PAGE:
Offering No Guarantees, History Remains a Powerful TutorInnovative Portfolios Editor
“The pain is being felt worldwide… Inflation in the U.S. is at a 40-year high…ordinary consumers are seeing prices go up everywhere, in energy, in food and in housing,” Nikhil Kumar, Deputy Global Editor of gridnews.com reports. “Fuel prices have been affected by the Ukraine War and have been feeding into the cost of goods and services worldwide…the Reported Social Unrest Index recently neared its highest levels since the onset of the covid pandemic.”
But, wait…there’s something familiar about all this…in fact, all these things are familiar—the war, the inflation, the economy, the politics, the societal unrest…We’ve been here before. One man who has been “here” before, in fact, more than forty years before, is Innovative Portfolio’s co-founder and Managing Director Dave Gilreath.
40 years ago? Gilreath recalls…double digit inflation. 40 years ago? Interest rates in the teens. 40 years ago? High murder rates (actually double what we’re seeing today). Life expectancy 40 years ago? Far shorter than today. Poverty 40 years ago? Much more widespread than today.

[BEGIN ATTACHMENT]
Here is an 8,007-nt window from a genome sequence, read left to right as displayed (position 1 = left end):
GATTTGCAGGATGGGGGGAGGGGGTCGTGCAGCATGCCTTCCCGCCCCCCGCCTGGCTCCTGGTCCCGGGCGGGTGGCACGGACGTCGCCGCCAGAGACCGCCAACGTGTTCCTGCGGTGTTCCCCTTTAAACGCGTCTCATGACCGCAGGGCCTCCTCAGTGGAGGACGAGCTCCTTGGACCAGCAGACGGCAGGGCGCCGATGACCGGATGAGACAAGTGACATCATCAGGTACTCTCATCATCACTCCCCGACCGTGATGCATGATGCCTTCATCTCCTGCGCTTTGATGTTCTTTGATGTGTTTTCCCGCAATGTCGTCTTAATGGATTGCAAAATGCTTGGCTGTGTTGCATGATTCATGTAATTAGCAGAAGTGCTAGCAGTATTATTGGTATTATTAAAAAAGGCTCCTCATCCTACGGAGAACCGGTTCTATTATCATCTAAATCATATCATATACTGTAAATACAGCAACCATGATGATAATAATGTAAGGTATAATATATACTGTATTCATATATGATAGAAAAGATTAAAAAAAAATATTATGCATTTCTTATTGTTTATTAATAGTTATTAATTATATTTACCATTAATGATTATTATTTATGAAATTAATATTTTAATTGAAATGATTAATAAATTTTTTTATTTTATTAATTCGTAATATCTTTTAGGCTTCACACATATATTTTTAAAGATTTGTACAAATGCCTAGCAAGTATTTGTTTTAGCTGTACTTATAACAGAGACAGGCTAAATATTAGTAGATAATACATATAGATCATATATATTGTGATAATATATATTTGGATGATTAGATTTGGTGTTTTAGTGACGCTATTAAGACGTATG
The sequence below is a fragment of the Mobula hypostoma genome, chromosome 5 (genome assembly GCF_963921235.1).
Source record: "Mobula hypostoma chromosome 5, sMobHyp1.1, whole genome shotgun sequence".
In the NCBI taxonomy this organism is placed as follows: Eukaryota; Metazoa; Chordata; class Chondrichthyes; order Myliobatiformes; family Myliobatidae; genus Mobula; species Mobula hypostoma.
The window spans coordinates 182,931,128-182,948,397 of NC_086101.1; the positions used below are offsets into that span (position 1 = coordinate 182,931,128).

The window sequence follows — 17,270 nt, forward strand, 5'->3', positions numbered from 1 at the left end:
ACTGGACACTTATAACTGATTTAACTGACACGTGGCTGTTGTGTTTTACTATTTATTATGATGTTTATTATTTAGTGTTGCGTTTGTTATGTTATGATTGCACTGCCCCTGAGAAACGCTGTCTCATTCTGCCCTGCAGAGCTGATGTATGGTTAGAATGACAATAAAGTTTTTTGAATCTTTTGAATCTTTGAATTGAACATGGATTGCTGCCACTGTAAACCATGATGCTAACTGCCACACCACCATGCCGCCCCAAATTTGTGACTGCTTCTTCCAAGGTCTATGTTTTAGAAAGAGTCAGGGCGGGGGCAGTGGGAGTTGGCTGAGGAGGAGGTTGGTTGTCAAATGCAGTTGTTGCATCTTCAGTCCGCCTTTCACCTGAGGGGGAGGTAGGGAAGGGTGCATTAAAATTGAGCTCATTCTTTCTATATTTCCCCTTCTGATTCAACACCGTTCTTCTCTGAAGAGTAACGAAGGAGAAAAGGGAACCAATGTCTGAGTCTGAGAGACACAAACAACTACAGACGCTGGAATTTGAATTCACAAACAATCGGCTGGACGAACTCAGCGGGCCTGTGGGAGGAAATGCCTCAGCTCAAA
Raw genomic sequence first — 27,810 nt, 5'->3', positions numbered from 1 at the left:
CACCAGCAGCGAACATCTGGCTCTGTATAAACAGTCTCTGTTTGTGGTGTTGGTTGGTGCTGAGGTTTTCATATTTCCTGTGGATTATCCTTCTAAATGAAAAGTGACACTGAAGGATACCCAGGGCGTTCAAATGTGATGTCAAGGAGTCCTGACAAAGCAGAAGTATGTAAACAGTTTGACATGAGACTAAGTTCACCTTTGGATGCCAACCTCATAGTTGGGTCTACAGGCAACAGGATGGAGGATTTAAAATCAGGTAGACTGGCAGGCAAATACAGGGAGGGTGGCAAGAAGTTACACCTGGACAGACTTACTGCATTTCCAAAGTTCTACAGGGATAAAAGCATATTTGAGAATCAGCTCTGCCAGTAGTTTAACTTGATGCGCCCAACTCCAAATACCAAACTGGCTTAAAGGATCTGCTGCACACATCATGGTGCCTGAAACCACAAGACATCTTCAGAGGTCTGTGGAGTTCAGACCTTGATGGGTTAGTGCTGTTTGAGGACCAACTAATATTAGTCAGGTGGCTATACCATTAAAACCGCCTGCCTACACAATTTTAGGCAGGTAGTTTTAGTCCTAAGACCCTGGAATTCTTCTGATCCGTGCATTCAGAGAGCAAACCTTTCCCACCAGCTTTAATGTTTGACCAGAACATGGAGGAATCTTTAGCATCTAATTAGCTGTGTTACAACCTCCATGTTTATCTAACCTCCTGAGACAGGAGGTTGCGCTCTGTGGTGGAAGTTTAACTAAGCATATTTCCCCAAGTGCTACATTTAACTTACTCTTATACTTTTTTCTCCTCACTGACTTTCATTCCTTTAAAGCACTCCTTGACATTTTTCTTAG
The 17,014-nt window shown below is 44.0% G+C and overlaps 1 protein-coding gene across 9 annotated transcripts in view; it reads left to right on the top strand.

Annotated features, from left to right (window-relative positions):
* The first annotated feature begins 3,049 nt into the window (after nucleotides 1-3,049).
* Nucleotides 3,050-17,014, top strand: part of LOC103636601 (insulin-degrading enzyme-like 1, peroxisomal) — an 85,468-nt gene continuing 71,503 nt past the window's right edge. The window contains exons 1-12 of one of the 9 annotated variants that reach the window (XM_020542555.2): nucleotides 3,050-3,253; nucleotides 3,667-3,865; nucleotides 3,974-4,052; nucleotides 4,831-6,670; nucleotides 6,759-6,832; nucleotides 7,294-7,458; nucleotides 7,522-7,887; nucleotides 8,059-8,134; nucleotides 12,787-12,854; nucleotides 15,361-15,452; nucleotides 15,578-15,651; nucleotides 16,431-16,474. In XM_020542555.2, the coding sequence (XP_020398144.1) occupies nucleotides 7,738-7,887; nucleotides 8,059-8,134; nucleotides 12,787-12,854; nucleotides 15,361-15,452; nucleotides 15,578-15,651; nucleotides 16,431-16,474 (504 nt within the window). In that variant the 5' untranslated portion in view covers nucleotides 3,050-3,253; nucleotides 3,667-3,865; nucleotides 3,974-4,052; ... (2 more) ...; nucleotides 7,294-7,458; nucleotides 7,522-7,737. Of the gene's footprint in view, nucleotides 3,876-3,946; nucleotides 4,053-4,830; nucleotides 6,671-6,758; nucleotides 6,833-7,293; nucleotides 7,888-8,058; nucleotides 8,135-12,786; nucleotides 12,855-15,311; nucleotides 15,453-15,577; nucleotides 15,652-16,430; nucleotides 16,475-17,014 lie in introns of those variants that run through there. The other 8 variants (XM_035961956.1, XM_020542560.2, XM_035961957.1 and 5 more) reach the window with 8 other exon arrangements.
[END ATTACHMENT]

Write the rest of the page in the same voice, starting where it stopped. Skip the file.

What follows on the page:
To be sure, Gilreath concedes, 2022 has so far turned out to be nothing but a big bust on all counts, and, the talking heads almost never seem to follow the old Andrews Sisters advice about “accentuating the positive.” Bombarded with negative news, even seasoned investors struggle to keep their eye on the longer term goal. Pessimists focus on current problems, forgetting that those problems have always been with us.
While past performance does not guarantee, nor has it ever guaranteed, future results, Gilreath finds history to be a powerful tutor. Having been along for a longer than forty-year ride, he can hardly ignore the fact that, over the span of his own career, the S&P doubled no fewer than five times, continuing to reinforce his belief in the power of the American economic engine.
Viewing today’s stock market from a “valley” (even a “valley” so much higher than past “peaks”), Gilreath understands, investors can become acutely conscious of the ominous presence of sector-specific and company-specific risks cited by Andrew Beattie in a 2021 Investopedia piece, including commodity price risk, headline risk, inflationary risk, and interest rate risk.
The messy global stew of economic and geopolitical events, Gilreath admits, causes some equity investors to be paralyzed in fear. Their error in thinking, he believes, lies in tragically underestimating the power of the U.S. economic engine to keep pushing profits higher in the long term.